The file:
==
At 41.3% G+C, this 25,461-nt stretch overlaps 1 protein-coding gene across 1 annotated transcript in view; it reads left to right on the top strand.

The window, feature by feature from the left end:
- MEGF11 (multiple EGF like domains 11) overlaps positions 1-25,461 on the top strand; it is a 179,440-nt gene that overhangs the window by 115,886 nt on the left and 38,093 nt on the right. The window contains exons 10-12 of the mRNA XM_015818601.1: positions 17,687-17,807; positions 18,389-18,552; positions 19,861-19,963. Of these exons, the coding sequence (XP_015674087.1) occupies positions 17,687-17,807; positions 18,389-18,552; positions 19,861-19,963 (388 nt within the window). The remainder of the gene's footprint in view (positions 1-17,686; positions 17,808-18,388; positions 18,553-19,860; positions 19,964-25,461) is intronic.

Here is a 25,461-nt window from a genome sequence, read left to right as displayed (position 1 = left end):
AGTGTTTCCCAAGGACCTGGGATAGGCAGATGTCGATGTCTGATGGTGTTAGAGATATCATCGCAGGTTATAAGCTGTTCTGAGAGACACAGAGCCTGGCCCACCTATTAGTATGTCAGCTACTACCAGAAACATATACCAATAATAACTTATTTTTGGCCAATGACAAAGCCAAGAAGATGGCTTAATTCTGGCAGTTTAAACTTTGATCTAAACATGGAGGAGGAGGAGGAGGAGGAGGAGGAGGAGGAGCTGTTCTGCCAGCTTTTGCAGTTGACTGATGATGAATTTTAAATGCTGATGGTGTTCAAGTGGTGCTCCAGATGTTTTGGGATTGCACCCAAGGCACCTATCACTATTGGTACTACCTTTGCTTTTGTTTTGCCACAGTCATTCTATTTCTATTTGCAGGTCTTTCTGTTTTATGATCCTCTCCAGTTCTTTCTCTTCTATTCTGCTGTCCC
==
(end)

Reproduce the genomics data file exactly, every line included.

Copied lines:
At 41.3% G+C, this 25,461-nt stretch overlaps 1 protein-coding gene across 1 annotated transcript in view; it reads left to right on the top strand.

The window, feature by feature from the left end:
- MEGF11 (multiple EGF like domains 11) overlaps positions 1-25,461 on the top strand; it is a 179,440-nt gene that overhangs the window by 115,886 nt on the left and 38,093 nt on the right. The window contains exons 10-12 of the mRNA XM_015818601.1: positions 17,687-17,807; positions 18,389-18,552; positions 19,861-19,963. Of these exons, the coding sequence (XP_015674087.1) occupies positions 17,687-17,807; positions 18,389-18,552; positions 19,861-19,963 (388 nt within the window). The remainder of the gene's footprint in view (positions 1-17,686; positions 17,808-18,388; positions 18,553-19,860; positions 19,964-25,461) is intronic.

Here is a 25,461-nt window from a genome sequence, read left to right as displayed (position 1 = left end):
AGTGTTTCCCAAGGACCTGGGATAGGCAGATGTCGATGTCTGATGGTGTTAGAGATATCATCGCAGGTTATAAGCTGTTCTGAGAGACACAGAGCCTGGCCCACCTATTAGTATGTCAGCTACTACCAGAAACATATACCAATAATAACTTATTTTTGGCCAATGACAAAGCCAAGAAGATGGCTTAATTCTGGCAGTTTAAACTTTGATCTAAACATGGAGGAGGAGGAGGAGGAGGAGGAGGAGGAGGAGCTGTTCTGCCAGCTTTTGCAGTTGACTGATGATGAATTTTAAATGCTGATGGTGTTCAAGTGGTGCTCCAGATGTTTTGGGATTGCACCCAAGGCACCTATCACTATTGGTACTACCTTTGCTTTTGTTTTGCCACAGTCATTCTATTTCTATTTGCAGGTCTTTCTGTTTTATGATCCTCTCCAGTTCTTTCTCTTCTATTCTGCTGTCCC